1. Skip to content
  2. Skip to main menu
  3. Skip to more DW sites

Belarus cracks down on foreign press

August 29, 2020

Numerous foreign media journalists are no longer allowed to report in Belarus after their accreditation was abruptly withdrawn. The crackdown comes ahead of the latest mass protest against President Alexander Lukashenko.

Riot police lined up behind barbed wire
Image: imago images/ITAR-TASS/V. Sharifulin

Authorities in Belarus stripped several foreign media journalists of their press accreditation on Saturday, with some reportedly facing expulsion from the country. 

Journalists working for news agencies Agence France Presse and the Associated Press as well as British broadcaster BBC, German public broadcaster ARD and US broadcaster Radio Liberty had their accreditation stripped. 

German broadcaster ARD said that one of their camera teams was arrested overnight despite having the appropriate accreditation. They were released in the morning after authorities withdrew their accreditation and ordered two Russian members of the team to leave the country. Their Belarusian producer has been threatened with legal action. 

It was not immediately clear how many journalists have been affected by the move, although the Belarusian Association of Journalists spoke of a massive wave of accreditation withdrawals for journalists working for foreign TV, radio, newspapers and news agencies.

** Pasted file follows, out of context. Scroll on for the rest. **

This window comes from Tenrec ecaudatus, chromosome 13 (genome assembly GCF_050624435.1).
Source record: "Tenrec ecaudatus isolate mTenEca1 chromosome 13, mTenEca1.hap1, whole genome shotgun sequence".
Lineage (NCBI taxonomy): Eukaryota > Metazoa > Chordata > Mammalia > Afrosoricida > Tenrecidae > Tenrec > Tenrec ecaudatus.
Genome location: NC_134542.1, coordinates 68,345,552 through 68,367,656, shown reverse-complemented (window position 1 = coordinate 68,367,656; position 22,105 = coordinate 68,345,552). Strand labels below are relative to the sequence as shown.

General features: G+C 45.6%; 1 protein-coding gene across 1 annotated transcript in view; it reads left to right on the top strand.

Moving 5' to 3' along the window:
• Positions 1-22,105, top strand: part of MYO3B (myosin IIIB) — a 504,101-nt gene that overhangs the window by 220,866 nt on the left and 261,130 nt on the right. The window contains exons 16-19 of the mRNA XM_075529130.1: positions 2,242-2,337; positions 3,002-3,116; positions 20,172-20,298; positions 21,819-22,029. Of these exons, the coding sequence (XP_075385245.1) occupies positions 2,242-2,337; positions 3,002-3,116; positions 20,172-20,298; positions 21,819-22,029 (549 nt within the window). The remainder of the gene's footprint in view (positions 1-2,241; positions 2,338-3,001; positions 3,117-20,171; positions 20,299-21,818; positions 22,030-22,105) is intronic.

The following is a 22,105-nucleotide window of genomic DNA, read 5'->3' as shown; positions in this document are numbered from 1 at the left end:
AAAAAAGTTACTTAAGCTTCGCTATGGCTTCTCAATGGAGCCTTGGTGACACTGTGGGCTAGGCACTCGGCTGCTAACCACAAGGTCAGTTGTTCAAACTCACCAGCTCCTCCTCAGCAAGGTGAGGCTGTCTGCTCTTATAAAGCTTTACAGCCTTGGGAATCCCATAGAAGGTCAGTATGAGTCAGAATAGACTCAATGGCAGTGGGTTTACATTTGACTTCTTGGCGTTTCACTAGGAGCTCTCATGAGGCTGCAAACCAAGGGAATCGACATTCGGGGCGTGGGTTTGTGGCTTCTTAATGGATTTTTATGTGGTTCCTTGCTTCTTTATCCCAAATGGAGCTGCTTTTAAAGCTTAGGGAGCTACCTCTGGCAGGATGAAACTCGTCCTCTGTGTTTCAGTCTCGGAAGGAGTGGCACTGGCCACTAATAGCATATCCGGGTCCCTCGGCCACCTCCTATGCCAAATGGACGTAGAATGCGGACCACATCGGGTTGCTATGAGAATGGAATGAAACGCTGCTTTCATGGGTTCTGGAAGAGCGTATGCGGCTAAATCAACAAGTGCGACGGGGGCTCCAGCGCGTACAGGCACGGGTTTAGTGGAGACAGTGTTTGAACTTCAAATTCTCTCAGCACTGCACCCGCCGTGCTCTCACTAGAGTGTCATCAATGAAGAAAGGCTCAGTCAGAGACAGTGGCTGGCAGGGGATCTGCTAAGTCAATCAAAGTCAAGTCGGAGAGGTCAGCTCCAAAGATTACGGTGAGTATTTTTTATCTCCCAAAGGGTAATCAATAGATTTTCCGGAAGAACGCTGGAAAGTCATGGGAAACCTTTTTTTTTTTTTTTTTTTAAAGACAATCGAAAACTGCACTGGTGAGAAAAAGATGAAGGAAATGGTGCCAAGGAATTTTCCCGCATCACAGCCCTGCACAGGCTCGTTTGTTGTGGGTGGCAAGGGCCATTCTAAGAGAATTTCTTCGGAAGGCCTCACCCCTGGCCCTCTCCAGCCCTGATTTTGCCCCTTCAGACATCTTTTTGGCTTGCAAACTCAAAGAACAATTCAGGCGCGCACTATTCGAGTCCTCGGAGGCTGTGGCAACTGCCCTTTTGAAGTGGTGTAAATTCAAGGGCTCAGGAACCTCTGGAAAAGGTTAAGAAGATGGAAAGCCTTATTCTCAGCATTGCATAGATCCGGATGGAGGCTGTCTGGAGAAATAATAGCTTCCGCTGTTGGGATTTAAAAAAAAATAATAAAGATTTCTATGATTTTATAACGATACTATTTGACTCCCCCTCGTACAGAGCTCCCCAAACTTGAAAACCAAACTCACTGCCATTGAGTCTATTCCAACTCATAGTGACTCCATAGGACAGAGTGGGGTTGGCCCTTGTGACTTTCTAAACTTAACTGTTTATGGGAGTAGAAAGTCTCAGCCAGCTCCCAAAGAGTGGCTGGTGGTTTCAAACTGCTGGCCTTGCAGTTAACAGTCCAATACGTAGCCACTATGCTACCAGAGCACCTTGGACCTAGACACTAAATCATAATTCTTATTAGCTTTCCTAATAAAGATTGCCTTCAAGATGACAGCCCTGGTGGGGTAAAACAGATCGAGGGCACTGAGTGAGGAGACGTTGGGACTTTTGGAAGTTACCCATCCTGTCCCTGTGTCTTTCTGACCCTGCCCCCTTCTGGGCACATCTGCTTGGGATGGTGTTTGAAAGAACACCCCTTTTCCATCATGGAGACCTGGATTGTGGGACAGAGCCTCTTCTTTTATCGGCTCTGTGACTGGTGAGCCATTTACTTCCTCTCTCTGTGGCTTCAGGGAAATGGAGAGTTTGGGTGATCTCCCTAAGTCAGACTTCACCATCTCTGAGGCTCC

In recent days, over a dozen reporters covering ongoing protests in Minsk were detained by police for document checks, with some officers deleting videos and photos. 

Crackdown ahead of large protest 

The move comes ahead of a large-scale opposition protest in Minsk that is slated to take place on Sunday. 

Media representatives told news agency DPA that the crackdown on foreign press is likely a bid to prevent reporting on nationwide protests over this month's disputed presidential election.  

Belarusian President Alexander Lukashenko, who has been in power since 1994, claimed a landslide victory with 80% of the vote. 

The leader of the opposition, Svetlana Tikhanovskaya, claimed she beat Lukashenko in the election and called for protests. She has since fled to neighboring Lithuania. 

The protests have been met with a violent police crackdown that has been condemned by Western leaders and rights groups. At least three people have been killed and hundreds wounded in the violence. Some 7,000 others have been arrested. 

The European Union does not recognize Lukashenko's victory, and is preparing sanctions against high-level Belarusian officials.  

Russian President Vladimir Putin, meanwhile, has said Moscow is ready to assist the Belarusian government if the security situation gets "out of control." 

rs/dj (AFP, dpa)